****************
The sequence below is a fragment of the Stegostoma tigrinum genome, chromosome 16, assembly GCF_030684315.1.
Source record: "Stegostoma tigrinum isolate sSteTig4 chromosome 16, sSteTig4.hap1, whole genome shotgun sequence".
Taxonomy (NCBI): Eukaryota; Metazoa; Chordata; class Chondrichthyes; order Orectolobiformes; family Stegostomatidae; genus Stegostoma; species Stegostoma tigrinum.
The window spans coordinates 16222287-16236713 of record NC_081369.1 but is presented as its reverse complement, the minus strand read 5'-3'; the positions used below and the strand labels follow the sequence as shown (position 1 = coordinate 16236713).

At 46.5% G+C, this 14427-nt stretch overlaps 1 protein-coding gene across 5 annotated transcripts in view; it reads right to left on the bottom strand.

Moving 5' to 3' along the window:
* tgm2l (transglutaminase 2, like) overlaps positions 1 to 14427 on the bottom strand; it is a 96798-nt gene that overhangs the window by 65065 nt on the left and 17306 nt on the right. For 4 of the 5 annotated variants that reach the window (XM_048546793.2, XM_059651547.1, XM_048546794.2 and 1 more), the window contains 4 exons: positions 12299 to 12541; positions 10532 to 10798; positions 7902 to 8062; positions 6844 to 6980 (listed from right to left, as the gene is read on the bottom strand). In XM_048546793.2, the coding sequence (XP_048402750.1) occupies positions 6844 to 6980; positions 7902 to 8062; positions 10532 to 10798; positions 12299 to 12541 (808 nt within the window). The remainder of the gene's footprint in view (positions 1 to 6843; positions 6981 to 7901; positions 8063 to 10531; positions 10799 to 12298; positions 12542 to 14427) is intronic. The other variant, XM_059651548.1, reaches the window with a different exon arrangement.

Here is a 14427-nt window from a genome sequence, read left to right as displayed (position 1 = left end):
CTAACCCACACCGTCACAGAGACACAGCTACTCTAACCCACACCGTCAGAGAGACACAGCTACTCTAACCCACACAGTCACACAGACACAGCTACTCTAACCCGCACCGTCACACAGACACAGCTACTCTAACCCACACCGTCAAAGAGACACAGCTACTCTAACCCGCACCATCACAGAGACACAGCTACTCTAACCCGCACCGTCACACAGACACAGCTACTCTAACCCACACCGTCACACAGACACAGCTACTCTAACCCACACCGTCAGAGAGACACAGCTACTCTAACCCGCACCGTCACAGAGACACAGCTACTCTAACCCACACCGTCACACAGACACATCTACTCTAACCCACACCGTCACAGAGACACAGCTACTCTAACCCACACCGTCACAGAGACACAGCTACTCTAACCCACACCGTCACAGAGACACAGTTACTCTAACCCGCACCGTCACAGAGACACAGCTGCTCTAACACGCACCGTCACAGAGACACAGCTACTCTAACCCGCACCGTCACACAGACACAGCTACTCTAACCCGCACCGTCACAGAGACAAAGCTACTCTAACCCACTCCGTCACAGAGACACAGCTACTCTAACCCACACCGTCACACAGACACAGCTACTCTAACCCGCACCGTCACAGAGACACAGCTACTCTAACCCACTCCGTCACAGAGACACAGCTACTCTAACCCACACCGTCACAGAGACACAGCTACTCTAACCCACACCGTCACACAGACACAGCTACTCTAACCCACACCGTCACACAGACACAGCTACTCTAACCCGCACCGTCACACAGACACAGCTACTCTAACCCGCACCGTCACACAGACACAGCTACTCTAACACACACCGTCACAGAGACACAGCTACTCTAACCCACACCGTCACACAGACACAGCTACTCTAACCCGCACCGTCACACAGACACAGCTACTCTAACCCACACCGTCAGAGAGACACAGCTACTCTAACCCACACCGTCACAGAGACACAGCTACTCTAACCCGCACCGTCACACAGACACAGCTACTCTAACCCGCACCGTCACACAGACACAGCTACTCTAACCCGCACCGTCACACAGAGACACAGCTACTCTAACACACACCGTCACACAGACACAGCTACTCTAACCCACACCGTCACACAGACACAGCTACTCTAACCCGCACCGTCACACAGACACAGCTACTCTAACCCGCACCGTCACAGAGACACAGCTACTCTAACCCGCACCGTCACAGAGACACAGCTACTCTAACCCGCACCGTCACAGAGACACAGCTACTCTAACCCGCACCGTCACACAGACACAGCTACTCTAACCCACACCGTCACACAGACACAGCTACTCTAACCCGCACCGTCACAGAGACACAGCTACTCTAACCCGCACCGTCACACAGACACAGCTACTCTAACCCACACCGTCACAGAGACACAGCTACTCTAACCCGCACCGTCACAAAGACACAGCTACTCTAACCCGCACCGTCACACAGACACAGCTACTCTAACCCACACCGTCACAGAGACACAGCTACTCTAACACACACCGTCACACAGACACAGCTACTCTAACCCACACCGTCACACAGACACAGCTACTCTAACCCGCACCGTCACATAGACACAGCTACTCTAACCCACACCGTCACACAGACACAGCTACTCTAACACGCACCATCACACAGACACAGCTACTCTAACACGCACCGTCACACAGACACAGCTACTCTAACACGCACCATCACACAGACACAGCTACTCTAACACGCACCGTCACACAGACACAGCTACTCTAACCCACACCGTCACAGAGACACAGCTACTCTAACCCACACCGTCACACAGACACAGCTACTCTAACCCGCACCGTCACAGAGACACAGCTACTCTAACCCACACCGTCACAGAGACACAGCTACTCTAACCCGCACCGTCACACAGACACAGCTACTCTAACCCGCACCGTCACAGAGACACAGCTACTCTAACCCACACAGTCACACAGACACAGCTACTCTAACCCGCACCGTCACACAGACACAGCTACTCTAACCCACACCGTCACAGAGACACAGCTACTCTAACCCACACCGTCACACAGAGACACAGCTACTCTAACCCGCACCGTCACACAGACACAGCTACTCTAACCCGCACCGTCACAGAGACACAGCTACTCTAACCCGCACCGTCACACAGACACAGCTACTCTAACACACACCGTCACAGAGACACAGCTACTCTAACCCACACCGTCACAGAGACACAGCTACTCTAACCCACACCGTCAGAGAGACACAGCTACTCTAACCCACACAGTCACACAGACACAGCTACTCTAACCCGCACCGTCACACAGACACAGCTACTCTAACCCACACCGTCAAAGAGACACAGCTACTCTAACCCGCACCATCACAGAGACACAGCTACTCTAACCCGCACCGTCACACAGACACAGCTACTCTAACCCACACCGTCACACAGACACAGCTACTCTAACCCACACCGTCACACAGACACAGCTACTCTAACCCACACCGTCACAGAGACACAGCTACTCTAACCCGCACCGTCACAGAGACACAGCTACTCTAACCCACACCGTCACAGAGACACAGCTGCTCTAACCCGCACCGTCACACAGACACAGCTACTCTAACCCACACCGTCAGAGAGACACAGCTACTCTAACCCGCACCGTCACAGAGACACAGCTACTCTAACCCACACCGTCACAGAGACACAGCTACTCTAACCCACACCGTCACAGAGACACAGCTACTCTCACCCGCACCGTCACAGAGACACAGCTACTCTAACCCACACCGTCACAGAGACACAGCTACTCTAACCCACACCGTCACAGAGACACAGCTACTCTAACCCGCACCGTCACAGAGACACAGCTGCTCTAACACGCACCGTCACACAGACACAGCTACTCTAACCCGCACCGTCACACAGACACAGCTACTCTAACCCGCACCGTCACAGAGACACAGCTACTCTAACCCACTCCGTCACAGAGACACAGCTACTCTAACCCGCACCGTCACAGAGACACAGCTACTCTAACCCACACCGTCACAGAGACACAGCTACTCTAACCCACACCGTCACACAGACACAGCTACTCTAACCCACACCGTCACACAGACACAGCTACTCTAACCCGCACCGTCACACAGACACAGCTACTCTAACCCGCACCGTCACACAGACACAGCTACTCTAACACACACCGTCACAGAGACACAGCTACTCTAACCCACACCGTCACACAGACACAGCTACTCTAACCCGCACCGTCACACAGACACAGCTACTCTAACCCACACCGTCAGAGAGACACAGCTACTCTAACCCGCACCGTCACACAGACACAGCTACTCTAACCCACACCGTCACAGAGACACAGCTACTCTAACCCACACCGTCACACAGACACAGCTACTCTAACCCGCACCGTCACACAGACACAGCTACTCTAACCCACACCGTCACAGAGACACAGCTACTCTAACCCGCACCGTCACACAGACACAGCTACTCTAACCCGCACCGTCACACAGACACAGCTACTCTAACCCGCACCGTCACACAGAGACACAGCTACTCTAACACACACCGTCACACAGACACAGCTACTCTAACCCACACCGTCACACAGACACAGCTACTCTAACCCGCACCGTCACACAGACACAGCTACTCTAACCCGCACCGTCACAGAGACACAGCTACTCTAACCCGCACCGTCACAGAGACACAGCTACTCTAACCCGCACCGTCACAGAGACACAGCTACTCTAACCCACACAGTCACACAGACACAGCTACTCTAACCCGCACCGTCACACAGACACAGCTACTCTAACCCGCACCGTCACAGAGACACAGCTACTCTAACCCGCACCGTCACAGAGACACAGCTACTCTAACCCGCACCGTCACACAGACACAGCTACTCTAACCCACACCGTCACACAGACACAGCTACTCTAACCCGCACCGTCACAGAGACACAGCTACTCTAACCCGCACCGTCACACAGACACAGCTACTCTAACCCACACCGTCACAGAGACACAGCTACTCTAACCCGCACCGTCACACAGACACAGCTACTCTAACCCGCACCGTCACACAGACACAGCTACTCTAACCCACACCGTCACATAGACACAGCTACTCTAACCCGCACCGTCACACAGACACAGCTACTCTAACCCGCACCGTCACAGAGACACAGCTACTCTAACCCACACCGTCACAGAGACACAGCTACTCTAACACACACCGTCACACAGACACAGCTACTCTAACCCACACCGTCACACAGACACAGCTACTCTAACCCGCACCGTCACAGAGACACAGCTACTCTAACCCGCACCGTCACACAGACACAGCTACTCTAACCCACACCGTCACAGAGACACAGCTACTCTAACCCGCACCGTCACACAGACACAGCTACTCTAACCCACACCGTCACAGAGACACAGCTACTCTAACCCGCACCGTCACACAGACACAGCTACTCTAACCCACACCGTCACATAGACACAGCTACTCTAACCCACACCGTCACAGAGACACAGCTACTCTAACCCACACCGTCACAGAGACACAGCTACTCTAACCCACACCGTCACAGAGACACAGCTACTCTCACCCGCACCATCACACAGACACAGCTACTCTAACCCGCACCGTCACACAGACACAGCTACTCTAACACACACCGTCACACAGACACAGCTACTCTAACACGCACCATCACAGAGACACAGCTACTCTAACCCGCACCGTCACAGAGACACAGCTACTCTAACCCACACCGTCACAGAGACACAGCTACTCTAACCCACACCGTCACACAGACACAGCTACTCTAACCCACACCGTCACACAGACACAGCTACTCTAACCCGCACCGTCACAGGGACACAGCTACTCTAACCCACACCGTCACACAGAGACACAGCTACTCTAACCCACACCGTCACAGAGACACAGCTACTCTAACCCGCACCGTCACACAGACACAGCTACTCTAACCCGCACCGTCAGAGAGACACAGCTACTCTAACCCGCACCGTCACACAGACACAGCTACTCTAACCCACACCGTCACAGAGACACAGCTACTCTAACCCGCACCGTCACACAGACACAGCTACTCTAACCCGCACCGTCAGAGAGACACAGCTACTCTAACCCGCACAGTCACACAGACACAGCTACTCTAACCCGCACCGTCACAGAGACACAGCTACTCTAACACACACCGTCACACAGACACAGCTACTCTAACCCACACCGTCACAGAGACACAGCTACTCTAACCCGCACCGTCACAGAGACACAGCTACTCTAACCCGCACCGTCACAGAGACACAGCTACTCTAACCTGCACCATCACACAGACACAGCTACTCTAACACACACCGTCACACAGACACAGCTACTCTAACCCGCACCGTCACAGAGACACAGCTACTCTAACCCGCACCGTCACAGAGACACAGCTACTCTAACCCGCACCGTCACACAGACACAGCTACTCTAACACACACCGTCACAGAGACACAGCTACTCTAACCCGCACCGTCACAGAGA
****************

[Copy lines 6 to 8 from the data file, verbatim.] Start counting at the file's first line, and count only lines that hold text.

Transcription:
Moving 5' to 3' along the window:
* tgm2l (transglutaminase 2, like) overlaps positions 1 to 14427 on the bottom strand; it is a 96798-nt gene that overhangs the window by 65065 nt on the left and 17306 nt on the right. For 4 of the 5 annotated variants that reach the window (XM_048546793.2, XM_059651547.1, XM_048546794.2 and 1 more), the window contains 4 exons: positions 12299 to 12541; positions 10532 to 10798; positions 7902 to 8062; positions 6844 to 6980 (listed from right to left, as the gene is read on the bottom strand). In XM_048546793.2, the coding sequence (XP_048402750.1) occupies positions 6844 to 6980; positions 7902 to 8062; positions 10532 to 10798; positions 12299 to 12541 (808 nt within the window). The remainder of the gene's footprint in view (positions 1 to 6843; positions 6981 to 7901; positions 8063 to 10531; positions 10799 to 12298; positions 12542 to 14427) is intronic. The other variant, XM_059651548.1, reaches the window with a different exon arrangement.

Here is a 14427-nt window from a genome sequence, read left to right as displayed (position 1 = left end):